According to Professor Richard Grimes, director of pro bono services and clinical legal education at the College of Law, universities need
to shed their conservative inhibitions and give law students the chance to try out real life lawyering before they graduate.
"Some law schools think it is best to leave clinical work till the apprenticeship stage, but that's terribly late in the day, because by then they'll be under pressure to turn over work for their firm," said Grimes.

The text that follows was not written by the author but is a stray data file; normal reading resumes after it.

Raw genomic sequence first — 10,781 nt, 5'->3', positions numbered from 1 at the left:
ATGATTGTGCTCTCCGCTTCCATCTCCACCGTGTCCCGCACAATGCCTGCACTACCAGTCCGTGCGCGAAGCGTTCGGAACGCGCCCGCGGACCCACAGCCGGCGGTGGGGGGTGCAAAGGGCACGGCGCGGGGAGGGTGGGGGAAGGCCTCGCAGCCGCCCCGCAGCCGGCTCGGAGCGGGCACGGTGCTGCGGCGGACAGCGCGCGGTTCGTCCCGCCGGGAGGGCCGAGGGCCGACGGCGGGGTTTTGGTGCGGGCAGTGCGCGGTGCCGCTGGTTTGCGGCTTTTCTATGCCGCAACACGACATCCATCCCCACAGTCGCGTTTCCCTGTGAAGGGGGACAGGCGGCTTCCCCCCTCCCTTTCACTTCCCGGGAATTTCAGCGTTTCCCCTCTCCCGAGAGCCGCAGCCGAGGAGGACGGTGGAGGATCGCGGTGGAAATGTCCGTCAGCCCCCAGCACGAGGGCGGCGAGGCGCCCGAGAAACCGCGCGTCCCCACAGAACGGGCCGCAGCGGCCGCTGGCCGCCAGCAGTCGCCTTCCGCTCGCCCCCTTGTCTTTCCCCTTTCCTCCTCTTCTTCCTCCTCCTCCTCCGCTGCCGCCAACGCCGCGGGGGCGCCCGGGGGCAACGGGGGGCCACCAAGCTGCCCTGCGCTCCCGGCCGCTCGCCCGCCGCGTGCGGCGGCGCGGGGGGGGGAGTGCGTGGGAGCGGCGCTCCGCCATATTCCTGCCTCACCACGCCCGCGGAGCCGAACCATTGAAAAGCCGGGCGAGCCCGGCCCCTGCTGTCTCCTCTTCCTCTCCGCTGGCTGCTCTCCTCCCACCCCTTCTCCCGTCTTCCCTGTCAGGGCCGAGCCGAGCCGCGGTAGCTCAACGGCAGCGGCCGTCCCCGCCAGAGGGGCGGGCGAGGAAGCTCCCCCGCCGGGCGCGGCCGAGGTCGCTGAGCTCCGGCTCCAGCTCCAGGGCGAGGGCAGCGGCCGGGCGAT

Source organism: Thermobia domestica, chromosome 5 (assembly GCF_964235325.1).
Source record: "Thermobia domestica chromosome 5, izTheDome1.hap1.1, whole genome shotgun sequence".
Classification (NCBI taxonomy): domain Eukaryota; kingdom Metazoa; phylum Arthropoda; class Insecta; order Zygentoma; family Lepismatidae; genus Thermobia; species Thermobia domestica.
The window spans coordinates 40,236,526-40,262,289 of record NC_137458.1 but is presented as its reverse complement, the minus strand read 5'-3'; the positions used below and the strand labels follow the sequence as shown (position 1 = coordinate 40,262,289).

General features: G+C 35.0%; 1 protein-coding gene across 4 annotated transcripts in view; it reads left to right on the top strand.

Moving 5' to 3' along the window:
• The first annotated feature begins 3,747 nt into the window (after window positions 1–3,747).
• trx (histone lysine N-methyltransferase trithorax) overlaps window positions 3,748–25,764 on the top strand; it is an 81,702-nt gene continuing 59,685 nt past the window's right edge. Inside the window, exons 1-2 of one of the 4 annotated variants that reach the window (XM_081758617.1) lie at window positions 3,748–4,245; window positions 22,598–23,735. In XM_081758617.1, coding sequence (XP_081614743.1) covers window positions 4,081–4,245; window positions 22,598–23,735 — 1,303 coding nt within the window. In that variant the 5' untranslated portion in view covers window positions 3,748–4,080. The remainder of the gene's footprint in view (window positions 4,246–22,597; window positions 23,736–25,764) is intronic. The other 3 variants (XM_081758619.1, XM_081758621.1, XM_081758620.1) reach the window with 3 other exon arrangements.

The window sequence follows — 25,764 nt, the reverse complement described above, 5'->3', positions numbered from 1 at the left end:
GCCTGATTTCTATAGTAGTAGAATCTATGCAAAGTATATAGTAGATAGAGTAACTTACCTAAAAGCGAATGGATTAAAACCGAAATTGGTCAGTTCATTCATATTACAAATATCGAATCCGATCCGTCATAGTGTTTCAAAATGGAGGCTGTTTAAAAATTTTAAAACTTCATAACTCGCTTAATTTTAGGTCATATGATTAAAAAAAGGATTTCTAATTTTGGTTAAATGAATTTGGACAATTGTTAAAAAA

Resource shortages and the fact that pro bono work has been "tainted as a skill" are other reasons why law schools are reluctant to embrace clinical work into their degrees, according to Grimes.
Grimes has called on the Law Society and the Bar Council, as well as law teachers' associations, to endorse the value of pro bono work as a valuable teaching aid.
"College of Law students who've tried clinical work say it's the best thing they've ever done in their legal studies, and that it has changed the way they look at the world," explained Grimes. "Students are voting with their feet, and many of them come to us because of the pro bono work that we do."